Stanley Planes

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Plane of the Week with Ryan Sparreboom

  Plane of the Week by Ryan Sparreboom 1 of 4  

Happy New Years everyone!

I want to do something this year that I hope you all will find interesting at least. Each week I’d like to share a plane from my collection as a “Plane of the Week”.

I will provide what information I know about it, and hope that it will encourage good learning and discussion for all of us.

I will be trying to feature unique and interesting planes that are outside the “norm”. Please be sure to leave you’re feedback and comments in some healthy discussion. I will be adding some info in comments with the pictures, so be sure to follow along!

I’m going to start with one of the few American made planes in my collection. I posted the makers mark, “JP” last week asking for any info. Two members of another group helped me out with some great info, and I promised to share the plane details, so here it is.

This plane isn’t in mint condition by any means, but what’s special about is the size. It’s massive! Even by crown molding plane standards, which is what this is.
This plane is 5 1/4” (133mm) wide and 5 5/8” (143mm) with the user added fence.
It is 15 1/2” (394mm) long. And it boasts a massive 4 7/16” (113mm) wide single iron!
I don’t recall ever seeing a wider one, although it may of course exist. The profile of the iron matches the sole perfectly and because of these reasons, I kinda doubt the iron is a replacement.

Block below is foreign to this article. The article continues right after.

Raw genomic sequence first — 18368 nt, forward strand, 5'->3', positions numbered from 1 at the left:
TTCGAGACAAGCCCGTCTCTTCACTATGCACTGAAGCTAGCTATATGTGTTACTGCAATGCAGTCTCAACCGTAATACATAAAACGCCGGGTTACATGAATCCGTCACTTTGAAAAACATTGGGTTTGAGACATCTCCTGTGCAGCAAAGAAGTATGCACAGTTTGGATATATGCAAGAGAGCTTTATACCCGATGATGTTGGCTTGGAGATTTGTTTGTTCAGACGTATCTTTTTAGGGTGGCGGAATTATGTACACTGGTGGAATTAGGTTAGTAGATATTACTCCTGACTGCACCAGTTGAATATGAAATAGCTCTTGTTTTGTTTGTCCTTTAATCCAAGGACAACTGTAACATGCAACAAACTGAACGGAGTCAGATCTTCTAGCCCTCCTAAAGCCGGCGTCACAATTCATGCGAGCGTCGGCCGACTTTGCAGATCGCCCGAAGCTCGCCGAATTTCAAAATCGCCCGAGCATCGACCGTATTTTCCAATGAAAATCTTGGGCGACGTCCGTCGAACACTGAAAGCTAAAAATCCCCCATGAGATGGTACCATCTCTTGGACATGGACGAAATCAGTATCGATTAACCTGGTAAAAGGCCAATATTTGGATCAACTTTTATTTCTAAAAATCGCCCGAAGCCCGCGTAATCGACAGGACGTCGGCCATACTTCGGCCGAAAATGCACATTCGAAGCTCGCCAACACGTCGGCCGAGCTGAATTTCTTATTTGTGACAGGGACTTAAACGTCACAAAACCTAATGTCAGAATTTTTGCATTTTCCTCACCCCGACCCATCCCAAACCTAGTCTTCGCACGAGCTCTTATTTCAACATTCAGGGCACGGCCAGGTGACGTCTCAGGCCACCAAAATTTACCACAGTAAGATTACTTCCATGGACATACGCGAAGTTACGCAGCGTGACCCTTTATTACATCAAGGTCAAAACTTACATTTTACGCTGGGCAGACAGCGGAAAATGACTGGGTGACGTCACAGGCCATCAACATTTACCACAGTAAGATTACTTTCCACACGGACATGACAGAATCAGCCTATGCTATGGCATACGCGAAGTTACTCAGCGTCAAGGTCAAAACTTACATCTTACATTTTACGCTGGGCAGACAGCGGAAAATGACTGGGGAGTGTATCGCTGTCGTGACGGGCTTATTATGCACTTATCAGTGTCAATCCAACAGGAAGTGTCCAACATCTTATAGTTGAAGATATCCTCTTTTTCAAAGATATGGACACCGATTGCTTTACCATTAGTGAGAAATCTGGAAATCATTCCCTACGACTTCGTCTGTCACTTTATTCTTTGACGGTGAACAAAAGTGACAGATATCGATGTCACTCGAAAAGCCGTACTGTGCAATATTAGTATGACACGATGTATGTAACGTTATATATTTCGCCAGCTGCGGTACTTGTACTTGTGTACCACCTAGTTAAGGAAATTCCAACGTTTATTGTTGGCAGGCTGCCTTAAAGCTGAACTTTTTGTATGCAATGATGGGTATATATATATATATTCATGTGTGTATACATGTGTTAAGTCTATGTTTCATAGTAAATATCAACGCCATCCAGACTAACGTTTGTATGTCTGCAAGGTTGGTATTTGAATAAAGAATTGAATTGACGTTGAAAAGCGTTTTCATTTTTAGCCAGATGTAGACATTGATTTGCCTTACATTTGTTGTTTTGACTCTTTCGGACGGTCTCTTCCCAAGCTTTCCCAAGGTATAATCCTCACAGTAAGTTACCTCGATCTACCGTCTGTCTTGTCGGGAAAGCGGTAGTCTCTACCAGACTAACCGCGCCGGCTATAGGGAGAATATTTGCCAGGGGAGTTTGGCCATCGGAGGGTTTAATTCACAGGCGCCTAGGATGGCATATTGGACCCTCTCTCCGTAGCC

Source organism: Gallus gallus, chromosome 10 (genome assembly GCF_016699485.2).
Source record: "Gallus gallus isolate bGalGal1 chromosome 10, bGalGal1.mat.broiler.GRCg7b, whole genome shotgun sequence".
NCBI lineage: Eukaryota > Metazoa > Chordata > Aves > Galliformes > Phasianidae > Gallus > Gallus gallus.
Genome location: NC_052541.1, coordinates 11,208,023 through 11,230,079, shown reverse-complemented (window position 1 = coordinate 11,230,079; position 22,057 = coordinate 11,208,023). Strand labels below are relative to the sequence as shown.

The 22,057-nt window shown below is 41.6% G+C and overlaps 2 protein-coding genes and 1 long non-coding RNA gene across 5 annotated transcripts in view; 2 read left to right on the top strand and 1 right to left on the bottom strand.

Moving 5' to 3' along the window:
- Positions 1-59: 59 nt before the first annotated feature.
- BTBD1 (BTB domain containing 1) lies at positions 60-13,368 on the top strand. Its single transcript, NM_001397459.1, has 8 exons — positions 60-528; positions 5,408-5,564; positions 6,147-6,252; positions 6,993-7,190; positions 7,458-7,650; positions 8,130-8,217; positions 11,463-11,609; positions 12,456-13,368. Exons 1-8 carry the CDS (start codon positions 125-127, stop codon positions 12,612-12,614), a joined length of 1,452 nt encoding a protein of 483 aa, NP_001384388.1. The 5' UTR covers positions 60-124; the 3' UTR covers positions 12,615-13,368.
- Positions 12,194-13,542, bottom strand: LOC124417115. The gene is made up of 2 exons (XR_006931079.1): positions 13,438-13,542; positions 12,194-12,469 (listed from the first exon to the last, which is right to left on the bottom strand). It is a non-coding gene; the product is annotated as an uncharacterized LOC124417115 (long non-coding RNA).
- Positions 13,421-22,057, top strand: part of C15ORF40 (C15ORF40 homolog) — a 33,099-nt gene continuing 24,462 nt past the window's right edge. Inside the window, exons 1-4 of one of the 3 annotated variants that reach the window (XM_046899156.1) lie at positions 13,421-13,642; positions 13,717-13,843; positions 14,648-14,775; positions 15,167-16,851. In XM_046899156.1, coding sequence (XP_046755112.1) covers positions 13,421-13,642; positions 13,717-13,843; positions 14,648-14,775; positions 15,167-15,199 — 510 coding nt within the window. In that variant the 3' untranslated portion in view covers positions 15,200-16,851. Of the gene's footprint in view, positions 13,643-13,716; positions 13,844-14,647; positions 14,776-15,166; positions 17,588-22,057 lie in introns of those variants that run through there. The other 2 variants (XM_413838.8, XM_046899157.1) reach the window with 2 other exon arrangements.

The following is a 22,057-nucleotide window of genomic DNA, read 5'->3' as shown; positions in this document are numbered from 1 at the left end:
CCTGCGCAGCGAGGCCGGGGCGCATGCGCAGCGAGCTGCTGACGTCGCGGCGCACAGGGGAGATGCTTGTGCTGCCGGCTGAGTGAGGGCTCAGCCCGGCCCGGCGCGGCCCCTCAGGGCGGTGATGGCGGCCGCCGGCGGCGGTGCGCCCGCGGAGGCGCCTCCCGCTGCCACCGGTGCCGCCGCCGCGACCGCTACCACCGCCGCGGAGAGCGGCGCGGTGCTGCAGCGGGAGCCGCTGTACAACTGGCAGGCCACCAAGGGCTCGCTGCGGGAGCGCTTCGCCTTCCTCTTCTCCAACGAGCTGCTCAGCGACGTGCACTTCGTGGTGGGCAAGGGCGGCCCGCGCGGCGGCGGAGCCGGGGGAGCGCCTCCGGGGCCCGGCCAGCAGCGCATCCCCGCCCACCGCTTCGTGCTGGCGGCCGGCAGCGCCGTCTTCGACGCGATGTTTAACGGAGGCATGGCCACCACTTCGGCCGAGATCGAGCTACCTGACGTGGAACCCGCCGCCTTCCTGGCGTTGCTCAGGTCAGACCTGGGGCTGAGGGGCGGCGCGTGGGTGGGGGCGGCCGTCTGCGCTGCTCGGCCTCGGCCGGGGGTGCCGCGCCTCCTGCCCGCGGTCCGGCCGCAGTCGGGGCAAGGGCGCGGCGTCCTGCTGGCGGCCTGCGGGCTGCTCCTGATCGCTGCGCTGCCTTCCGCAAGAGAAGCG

The plane body is made up of a wood I can’t readily identify. I believe it may be a fruit wood. It’s quite heavy. I can say with some certainty that it’s not beech, although the wedge is. The tote has damage and a repair, and may be a replacement.

The “JP” mark is interesting to me. It’s well aligned and centred, and right side up to the plane. I wonder if the maker of this plane was not a plane maker per se, but a fellow who just made his own planes and marked them himself.

I have my doubts that this plane was made by someone else, not marked, and that the JP is just an owners mark. Difficult to say and William Auld’s planes that bear similar but slightly different marks bring additional questions and speculation. Either way, it appears to be an undocumented mark.

The crown molding plane next to a standard #4 size smoother
( a Sargent made Fulton plane).

The width, 5 1/4” not including the fence.


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